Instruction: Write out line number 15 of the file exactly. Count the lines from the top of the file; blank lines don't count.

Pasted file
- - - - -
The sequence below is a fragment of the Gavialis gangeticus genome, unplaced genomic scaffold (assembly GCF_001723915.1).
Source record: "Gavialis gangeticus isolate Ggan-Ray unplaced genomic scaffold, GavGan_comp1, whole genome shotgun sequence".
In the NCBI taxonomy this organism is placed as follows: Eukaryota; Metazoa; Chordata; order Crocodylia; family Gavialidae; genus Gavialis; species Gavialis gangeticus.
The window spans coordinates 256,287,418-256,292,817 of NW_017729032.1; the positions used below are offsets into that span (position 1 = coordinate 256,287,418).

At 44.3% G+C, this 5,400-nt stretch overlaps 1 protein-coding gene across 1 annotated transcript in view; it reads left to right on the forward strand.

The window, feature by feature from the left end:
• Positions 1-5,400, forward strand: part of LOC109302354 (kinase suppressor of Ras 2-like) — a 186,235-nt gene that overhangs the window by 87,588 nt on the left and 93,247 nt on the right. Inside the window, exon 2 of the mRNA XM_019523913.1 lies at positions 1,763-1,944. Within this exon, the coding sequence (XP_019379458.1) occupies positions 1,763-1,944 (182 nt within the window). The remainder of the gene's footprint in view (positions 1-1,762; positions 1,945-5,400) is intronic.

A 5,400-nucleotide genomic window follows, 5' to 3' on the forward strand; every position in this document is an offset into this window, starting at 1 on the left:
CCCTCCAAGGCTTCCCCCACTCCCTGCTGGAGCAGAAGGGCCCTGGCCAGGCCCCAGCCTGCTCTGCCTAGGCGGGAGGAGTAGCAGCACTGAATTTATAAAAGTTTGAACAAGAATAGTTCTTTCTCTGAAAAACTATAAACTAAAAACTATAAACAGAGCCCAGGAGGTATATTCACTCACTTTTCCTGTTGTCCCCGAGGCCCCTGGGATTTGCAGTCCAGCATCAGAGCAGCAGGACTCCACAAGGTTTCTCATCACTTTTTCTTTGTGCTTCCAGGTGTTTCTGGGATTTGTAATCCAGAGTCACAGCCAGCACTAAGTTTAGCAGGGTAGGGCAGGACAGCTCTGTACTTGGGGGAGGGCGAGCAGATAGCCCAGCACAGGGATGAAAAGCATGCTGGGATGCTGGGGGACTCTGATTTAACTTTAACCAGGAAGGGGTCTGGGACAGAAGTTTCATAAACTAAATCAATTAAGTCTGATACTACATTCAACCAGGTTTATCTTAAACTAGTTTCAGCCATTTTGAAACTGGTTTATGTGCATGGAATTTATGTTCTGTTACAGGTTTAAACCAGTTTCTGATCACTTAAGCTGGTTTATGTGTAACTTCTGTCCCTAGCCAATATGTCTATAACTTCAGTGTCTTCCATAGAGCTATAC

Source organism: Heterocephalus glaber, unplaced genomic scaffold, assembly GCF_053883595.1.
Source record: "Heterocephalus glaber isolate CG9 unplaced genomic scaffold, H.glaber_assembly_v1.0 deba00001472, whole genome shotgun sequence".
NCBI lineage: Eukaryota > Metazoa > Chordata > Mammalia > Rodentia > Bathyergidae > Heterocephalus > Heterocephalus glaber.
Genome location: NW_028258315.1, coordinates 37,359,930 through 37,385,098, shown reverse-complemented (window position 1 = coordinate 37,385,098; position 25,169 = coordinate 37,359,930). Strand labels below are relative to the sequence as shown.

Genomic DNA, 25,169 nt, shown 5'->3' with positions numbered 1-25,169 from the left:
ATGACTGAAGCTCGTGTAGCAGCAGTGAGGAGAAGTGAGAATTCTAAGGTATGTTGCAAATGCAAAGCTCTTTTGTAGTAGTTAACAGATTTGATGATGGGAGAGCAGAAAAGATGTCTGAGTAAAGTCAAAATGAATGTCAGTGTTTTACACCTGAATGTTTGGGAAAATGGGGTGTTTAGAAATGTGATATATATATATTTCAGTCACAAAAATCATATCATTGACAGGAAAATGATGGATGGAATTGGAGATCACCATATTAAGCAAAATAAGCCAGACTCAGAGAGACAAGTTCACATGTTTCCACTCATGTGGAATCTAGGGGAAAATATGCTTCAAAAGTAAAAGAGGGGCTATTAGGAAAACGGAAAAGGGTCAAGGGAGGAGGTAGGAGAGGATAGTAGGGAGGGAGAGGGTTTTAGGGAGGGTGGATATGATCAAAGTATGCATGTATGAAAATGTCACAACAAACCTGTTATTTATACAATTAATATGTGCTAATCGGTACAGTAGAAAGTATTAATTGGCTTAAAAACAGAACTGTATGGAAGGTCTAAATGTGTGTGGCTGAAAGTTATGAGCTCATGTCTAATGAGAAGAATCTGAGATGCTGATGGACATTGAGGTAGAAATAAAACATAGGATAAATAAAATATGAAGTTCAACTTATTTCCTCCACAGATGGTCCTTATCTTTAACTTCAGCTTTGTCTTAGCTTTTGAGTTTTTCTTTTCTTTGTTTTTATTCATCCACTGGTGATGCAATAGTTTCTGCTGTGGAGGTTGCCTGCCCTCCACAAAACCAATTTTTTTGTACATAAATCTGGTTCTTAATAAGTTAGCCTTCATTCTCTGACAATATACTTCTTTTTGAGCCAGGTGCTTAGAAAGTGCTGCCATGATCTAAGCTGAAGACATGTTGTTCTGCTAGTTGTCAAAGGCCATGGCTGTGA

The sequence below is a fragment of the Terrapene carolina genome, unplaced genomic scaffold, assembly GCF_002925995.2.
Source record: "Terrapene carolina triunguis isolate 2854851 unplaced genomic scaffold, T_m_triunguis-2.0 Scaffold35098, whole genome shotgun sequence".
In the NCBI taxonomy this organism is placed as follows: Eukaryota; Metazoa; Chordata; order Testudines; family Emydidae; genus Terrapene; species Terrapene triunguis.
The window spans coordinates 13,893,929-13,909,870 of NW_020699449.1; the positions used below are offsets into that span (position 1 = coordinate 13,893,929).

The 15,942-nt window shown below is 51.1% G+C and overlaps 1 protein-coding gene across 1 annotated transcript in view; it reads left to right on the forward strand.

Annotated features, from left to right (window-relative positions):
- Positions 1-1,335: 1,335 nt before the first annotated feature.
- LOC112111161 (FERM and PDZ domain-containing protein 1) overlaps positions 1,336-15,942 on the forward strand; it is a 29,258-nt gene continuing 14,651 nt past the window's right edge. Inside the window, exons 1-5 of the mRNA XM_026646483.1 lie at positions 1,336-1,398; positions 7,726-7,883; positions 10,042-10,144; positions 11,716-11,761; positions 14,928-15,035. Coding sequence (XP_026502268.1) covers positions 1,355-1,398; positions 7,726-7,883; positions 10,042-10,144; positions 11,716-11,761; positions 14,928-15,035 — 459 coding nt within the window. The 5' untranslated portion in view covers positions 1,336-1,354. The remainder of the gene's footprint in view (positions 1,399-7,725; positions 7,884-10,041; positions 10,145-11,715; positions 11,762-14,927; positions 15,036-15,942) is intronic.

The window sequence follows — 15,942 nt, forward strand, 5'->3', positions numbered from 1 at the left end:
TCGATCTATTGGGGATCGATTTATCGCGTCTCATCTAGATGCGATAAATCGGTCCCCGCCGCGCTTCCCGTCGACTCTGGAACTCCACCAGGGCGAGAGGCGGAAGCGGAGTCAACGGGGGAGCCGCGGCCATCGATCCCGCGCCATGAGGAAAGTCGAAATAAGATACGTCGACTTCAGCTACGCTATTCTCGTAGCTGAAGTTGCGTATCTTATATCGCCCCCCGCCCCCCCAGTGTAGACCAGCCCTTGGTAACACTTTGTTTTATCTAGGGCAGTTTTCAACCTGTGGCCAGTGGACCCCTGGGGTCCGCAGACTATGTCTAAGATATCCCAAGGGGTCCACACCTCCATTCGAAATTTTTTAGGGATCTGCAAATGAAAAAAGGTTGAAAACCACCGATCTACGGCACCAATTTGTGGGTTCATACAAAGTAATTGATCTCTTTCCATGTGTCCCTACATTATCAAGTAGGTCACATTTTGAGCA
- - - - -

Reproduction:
ATGACTGAAGCTCGTGTAGCAGCAGTGAGGAGAAGTGAGAATTCTAAGGTATGTTGCAAATGCAAAGCTCTTTTGTAGTAGTTAACAGATTTGATGATGGGAGAGCAGAAAAGATGTCTGAGTAAAGTCAAAATGAATGTCAGTGTTTTACACCTGAATGTTTGGGAAAATGGGGTGTTTAGAAATGTGATATATATATATTTCAGTCACAAAAATCATATCATTGACAGGAAAATGATGGATGGAATTGGAGATCACCATATTAAGCAAAATAAGCCAGACTCAGAGAGACAAGTTCACATGTTTCCACTCATGTGGAATCTAGGGGAAAATATGCTTCAAAAGTAAAAGAGGGGCTATTAGGAAAACGGAAAAGGGTCAAGGGAGGAGGTAGGAGAGGATAGTAGGGAGGGAGAGGGTTTTAGGGAGGGTGGATATGATCAAAGTATGCATGTATGAAAATGTCACAACAAACCTGTTATTTATACAATTAATATGTGCTAATCGGTACAGTAGAAAGTATTAATTGGCTTAAAAACAGAACTGTATGGAAGGTCTAAATGTGTGTGGCTGAAAGTTATGAGCTCATGTCTAATGAGAAGAATCTGAGATGCTGATGGACATTGAGGTAGAAATAAAACATAGGATAAATAAAATATGAAGTTCAACTTATTTCCTCCACAGATGGTCCTTATCTTTAACTTCAGCTTTGTCTTAGCTTTTGAGTTTTTCTTTTCTTTGTTTTTATTCATCCACTGGTGATGCAATAGTTTCTGCTGTGGAGGTTGCCTGCCCTCCACAAAACCAATTTTTTTGTACATAAATCTGGTTCTTAATAAGTTAGCCTTCATTCTCTGACAATATACTTCTTTTTGAGCCAGGTGCTTAGAAAGTGCTGCCATGATCTAAGCTGAAGACATGTTGTTCTGCTAGTTGTCAAAGGCCATGGCTGTGA